By Teachers, For Teachers
Over the years there have been several studies showing that there is a link between teacher well-being and student success. The findings suggest that there is indeed a link between how teachers feel about their jobs, and the performance of students. With that being said, if school districts across the globe want their students to succeed inside as well as outside of the classroom, then they must focus on using classroom management to improve teacher well-being and their overall morale. Here are a few classroom management suggestions on how to do that.
Addressing teacher workload is the first step to improving teacher well-being. Think about what is expected of teachers and try and reduce any unnecessary workload. Each year there are policy changes and/or revisions to benchmarks and testing, usually with that comes more work for the staff. Evaluate ways to limit how much a teacher has on her plate. Try gathering staff and asking them to assess their workload. Then take that information and come up with a plan that is beneficial to all.
Seek teacher opinions by setting up a focus group or giving the staff a survey to discuss specific issues that you want or need to address. Teachers want their voices and opinions to be heard, so it is your job to give them the platform to do so. For example, let’s say that the overall consensus is that your staff thinks their workload is too much. Ask each individual teacher to complete a two-week-long diary, recording everything that is expected of them. This will give you an overall idea of what they are talking about. You can also ask teachers to fill out a brief survey at the end of the two weeks describing (in detail) what task they think they should not have to do. Once you receive all of this information, then you can get a whole picture of how you can increase your staff’s well-being.
In today’s age of technology, teachers should not have to spend much time on paperwork, and yet many of them still do. Utilize technology and consider finding different ways to get effective feedback from your staff. If teachers are required to hand in all of their lessons before they are able to teach them, think about if that is really necessary. Are your expectations necessary or outrageous? Can teachers hand in just one lesson a week or one lesson a month for you to get an idea of how they teach and what students are learning? How much evidence do you need to see in order to know the teacher is on track? Ask yourself, is there any easier way?
Every teacher wants to be recognized and appreciated for a job well done. However, in most cases teachers do not get the satisfaction of being patted on the back. Teacher praise is a powerful motivator, and just as students like to feel recognized for their efforts, so do teachers. Whenever possible, administrators should deliver praise to their staff, be it in a traditional ceremony, over the loudspeaker in front of the whole school, in a staff meeting or luncheon, or even by a brief thank-you note. When in doubt, deliver praise and recognition to improve teacher confidence and overall well-being.
Not only should you recognize and praise your staff, but you should also give them your undying support. A realistic outcome of staff well-being: When you have happy teachers that feel supported, you will in turn have happy students that succeed in school. Teachers need to have their voices heard and feel supported. If you feel that you are unable to give your staff the attention and support that they need, then you need to appoint every teacher a mentor who they can go to for support.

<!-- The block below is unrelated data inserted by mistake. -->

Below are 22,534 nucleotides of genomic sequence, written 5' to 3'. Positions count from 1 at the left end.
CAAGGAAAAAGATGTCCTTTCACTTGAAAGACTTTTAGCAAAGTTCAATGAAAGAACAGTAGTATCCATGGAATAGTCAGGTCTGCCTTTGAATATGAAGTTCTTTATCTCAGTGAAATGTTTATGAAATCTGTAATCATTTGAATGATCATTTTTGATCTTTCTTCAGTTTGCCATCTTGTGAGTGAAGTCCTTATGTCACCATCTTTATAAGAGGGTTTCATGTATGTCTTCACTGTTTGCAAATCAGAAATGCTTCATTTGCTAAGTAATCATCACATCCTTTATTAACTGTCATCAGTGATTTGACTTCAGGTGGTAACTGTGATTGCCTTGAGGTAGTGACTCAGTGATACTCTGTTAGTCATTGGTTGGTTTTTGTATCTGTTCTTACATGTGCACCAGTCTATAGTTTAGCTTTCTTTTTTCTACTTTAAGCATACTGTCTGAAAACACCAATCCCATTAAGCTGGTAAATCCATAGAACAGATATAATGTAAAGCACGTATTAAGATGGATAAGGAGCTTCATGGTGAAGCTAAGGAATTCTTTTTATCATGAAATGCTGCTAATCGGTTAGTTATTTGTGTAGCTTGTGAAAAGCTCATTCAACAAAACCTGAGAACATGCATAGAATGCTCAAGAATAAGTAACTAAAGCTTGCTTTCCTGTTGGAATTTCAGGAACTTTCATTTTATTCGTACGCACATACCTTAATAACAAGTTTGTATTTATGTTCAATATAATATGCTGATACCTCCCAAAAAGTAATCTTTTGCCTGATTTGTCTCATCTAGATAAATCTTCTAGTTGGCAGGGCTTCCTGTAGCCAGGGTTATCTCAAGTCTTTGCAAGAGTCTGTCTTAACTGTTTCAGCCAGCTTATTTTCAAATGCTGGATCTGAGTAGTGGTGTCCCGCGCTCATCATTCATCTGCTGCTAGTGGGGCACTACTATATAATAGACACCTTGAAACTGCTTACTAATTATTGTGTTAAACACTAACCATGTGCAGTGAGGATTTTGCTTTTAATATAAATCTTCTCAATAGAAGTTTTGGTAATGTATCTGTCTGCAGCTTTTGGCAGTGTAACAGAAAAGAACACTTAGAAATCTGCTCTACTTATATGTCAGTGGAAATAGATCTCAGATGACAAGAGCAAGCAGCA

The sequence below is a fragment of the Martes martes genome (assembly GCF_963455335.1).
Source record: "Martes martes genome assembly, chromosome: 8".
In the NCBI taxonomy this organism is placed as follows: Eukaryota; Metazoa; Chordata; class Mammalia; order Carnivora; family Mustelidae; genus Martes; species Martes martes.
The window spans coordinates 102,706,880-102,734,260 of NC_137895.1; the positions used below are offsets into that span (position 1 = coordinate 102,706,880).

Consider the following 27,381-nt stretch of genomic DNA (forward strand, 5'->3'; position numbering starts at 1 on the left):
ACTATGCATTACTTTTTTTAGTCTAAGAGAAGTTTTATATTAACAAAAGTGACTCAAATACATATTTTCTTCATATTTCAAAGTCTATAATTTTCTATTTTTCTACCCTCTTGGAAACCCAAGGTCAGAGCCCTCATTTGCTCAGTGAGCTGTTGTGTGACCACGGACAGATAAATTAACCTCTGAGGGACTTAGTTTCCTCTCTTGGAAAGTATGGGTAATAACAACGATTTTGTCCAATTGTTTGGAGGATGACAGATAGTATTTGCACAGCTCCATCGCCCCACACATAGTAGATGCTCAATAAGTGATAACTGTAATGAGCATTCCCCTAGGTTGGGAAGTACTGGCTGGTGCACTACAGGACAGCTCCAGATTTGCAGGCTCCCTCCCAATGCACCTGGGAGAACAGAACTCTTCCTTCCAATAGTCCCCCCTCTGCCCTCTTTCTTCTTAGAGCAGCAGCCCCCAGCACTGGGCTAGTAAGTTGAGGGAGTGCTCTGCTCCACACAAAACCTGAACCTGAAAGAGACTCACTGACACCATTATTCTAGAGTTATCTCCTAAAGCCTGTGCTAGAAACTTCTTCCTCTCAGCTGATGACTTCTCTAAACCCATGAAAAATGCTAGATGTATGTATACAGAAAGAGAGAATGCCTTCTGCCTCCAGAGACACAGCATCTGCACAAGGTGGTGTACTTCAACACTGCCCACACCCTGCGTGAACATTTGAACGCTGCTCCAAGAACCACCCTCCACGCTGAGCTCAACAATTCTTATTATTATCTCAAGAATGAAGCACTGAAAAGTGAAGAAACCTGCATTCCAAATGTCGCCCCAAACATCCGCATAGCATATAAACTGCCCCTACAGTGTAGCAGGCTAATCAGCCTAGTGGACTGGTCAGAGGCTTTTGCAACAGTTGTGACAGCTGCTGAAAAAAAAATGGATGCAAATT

Invest in your teachers by providing them with the most up-to-date teaching tools and techniques. Research shows that teachers can spend upwards of $1000 a year out of their own pockets on school supplies and materials. Fight for a larger budget and give your teachers the access they need and the materials they need in order to teach their students and do their job to the best of their ability.
To recap, if you want to improve a school’s overall performance, then you must pay close attention to your staff’s well-being. How a teacher feels each day has a direct effect on their teaching performance. Motivated, confident teachers make their students feel more motivated and confident. Unhappy, unmotivated teachers have a direct reflection upon their students where in turn the students feel unhappy and unmotivated. Increasing a teacher’s well-being can help lead students to a happier, more successful future. And as you increase a teacher’s well-being, you must also bear in mind that increasing a student’s performance may also help. While all of this may seem like a neverending cycle, with a little work, everyone can be happy and successful.
How do you improve teacher well-being in your school? Do you have any specific ways that you feel work well for your staff members? Please share your experiences and expertise with us in the comment section below, we would love to hear what you have to say.
Janelle Cox is an education writer who uses her experience and knowledge to provide creative and original writing in the field of education. Janelle holds a Master's of Science in Education from the State University of New York College at Buffalo. She is also the Elementary Education Expert for About.com, as well as a contributing writer to TeachHUB.com and TeachHUB Magazine. You can follow her at Twitter @Empoweringk6ed, or on Facebook at Empowering K6 Educators.